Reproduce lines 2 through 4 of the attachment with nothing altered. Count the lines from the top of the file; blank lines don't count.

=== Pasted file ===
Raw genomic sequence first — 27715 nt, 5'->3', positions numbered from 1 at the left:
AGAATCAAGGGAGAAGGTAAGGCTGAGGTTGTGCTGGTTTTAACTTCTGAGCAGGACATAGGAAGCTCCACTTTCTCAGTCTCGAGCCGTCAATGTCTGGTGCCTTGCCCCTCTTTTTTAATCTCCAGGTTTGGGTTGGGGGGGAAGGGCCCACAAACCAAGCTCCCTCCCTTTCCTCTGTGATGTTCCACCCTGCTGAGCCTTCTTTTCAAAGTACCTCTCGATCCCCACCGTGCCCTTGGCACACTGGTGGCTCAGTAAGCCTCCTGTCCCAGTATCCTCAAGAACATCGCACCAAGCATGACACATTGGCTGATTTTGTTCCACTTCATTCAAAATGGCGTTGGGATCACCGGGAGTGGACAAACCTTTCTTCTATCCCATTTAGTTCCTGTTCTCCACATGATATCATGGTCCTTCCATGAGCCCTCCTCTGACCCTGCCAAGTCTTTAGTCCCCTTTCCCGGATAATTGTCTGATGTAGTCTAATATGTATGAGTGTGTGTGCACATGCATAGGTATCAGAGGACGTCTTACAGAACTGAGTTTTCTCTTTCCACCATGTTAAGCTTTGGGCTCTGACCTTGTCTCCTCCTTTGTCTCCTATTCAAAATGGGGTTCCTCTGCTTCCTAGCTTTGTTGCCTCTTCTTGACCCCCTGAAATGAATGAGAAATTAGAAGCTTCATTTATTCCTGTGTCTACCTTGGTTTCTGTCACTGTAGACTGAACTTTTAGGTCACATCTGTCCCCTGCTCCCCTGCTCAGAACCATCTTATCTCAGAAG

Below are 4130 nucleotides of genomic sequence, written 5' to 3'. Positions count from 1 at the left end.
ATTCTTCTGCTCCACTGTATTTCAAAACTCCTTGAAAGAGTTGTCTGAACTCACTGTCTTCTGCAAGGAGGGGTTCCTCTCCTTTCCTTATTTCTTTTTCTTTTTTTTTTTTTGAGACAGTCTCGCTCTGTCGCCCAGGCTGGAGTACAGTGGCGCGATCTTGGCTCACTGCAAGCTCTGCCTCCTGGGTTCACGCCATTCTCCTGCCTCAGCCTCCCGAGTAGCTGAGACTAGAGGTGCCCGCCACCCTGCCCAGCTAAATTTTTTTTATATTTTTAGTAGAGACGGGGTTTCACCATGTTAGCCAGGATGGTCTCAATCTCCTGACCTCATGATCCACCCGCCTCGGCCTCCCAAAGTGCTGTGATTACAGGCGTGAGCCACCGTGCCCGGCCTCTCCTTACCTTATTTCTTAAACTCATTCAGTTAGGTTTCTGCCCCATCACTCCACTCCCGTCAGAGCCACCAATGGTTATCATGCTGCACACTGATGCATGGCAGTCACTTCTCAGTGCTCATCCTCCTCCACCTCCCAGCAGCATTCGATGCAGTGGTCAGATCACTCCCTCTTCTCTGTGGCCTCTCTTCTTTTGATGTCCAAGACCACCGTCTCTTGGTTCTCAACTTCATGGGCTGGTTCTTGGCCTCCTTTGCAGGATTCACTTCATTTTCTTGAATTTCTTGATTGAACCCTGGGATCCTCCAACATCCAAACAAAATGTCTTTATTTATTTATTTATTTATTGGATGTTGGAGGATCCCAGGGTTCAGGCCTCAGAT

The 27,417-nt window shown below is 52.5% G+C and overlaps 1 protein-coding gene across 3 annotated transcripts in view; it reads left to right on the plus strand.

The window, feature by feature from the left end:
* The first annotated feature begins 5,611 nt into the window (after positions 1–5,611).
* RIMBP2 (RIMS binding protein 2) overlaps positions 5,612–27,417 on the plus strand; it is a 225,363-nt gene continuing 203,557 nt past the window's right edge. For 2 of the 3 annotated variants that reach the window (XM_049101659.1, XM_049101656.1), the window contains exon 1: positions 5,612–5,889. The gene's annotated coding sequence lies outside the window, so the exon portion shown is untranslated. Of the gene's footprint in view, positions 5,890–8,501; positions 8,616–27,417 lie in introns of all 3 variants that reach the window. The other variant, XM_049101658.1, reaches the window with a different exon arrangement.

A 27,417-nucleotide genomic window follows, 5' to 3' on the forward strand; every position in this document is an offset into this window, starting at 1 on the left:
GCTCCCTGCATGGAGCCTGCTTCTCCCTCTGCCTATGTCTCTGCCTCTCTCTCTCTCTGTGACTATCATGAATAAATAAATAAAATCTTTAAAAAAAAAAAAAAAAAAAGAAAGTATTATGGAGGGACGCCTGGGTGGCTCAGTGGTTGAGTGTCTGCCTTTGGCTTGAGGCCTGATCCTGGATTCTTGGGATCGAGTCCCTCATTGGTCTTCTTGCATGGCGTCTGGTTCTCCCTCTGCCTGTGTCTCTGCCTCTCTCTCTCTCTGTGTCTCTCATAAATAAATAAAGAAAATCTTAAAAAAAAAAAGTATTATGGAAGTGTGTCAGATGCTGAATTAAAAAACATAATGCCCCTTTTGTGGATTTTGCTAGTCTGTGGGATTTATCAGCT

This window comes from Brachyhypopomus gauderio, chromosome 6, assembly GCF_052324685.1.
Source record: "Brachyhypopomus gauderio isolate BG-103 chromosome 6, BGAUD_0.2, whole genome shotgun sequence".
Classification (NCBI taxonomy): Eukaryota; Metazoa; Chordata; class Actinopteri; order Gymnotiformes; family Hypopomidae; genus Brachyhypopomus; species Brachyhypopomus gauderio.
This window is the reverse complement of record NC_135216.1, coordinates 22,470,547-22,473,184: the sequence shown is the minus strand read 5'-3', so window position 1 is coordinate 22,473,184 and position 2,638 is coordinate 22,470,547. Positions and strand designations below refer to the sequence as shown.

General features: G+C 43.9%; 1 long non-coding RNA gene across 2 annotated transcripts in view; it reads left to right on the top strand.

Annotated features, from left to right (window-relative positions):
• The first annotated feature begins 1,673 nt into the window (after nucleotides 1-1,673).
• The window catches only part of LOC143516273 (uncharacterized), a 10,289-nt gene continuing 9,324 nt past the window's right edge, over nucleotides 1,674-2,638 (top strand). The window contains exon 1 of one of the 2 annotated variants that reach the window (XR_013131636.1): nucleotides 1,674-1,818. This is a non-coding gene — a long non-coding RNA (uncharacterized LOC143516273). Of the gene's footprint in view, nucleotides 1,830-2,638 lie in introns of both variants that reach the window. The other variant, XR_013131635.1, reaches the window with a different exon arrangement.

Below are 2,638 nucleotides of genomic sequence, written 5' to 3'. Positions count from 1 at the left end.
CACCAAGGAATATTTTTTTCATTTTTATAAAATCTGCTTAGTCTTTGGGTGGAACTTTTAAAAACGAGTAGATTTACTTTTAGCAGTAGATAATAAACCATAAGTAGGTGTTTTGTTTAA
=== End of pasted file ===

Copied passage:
AGAATCAAGGGAGAAGGTAAGGCTGAGGTTGTGCTGGTTTTAACTTCTGAGCAGGACATAGGAAGCTCCACTTTCTCAGTCTCGAGCCGTCAATGTCTGGTGCCTTGCCCCTCTTTTTTAATCTCCAGGTTTGGGTTGGGGGGGAAGGGCCCACAAACCAAGCTCCCTCCCTTTCCTCTGTGATGTTCCACCCTGCTGAGCCTTCTTTTCAAAGTACCTCTCGATCCCCACCGTGCCCTTGGCACACTGGTGGCTCAGTAAGCCTCCTGTCCCAGTATCCTCAAGAACATCGCACCAAGCATGACACATTGGCTGATTTTGTTCCACTTCATTCAAAATGGCGTTGGGATCACCGGGAGTGGACAAACCTTTCTTCTATCCCATTTAGTTCCTGTTCTCCACATGATATCATGGTCCTTCCATGAGCCCTCCTCTGACCCTGCCAAGTCTTTAGTCCCCTTTCCCGGATAATTGTCTGATGTAGTCTAATATGTATGAGTGTGTGTGCACATGCATAGGTATCAGAGGACGTCTTACAGAACTGAGTTTTCTCTTTCCACCATGTTAAGCTTTGGGCTCTGACCTTGTCTCCTCCTTTGTCTCCTATTCAAAATGGGGTTCCTCTGCTTCCTAGCTTTGTTGCCTCTTCTTGACCCCCTGAAATGAATGAGAAATTAGAAGCTTCATTTATTCCTGTGTCTACCTTGGTTTCTGTCACTGTAGACTGAACTTTTAGGTCACATCTGTCCCCTGCTCCCCTGCTCAGAACCATCTTATCTCAGAAG

Below are 4130 nucleotides of genomic sequence, written 5' to 3'. Positions count from 1 at the left end.
ATTCTTCTGCTCCACTGTATTTCAAAACTCCTTGAAAGAGTTGTCTGAACTCACTGTCTTCTGCAAGGAGGGGTTCCTCTCCTTTCCTTATTTCTTTTTCTTTTTTTTTTTTTGAGACAGTCTCGCTCTGTCGCCCAGGCTGGAGTACAGTGGCGCGATCTTGGCTCACTGCAAGCTCTGCCTCCTGGGTTCACGCCATTCTCCTGCCTCAGCCTCCCGAGTAGCTGAGACTAGAGGTGCCCGCCACCCTGCCCAGCTAAATTTTTTTTATATTTTTAGTAGAGACGGGGTTTCACCATGTTAGCCAGGATGGTCTCAATCTCCTGACCTCATGATCCACCCGCCTCGGCCTCCCAAAGTGCTGTGATTACAGGCGTGAGCCACCGTGCCCGGCCTCTCCTTACCTTATTTCTTAAACTCATTCAGTTAGGTTTCTGCCCCATCACTCCACTCCCGTCAGAGCCACCAATGGTTATCATGCTGCACACTGATGCATGGCAGTCACTTCTCAGTGCTCATCCTCCTCCACCTCCCAGCAGCATTCGATGCAGTGGTCAGATCACTCCCTCTTCTCTGTGGCCTCTCTTCTTTTGATGTCCAAGACCACCGTCTCTTGGTTCTCAACTTCATGGGCTGGTTCTTGGCCTCCTTTGCAGGATTCACTTCATTTTCTTGAATTTCTTGATTGAACCCTGGGATCCTCCAACATCCAAACAAAATGTCTTTATTTATTTATTTATTTATTGGATGTTGGAGGATCCCAGGGTTCAGGCCTCAGAT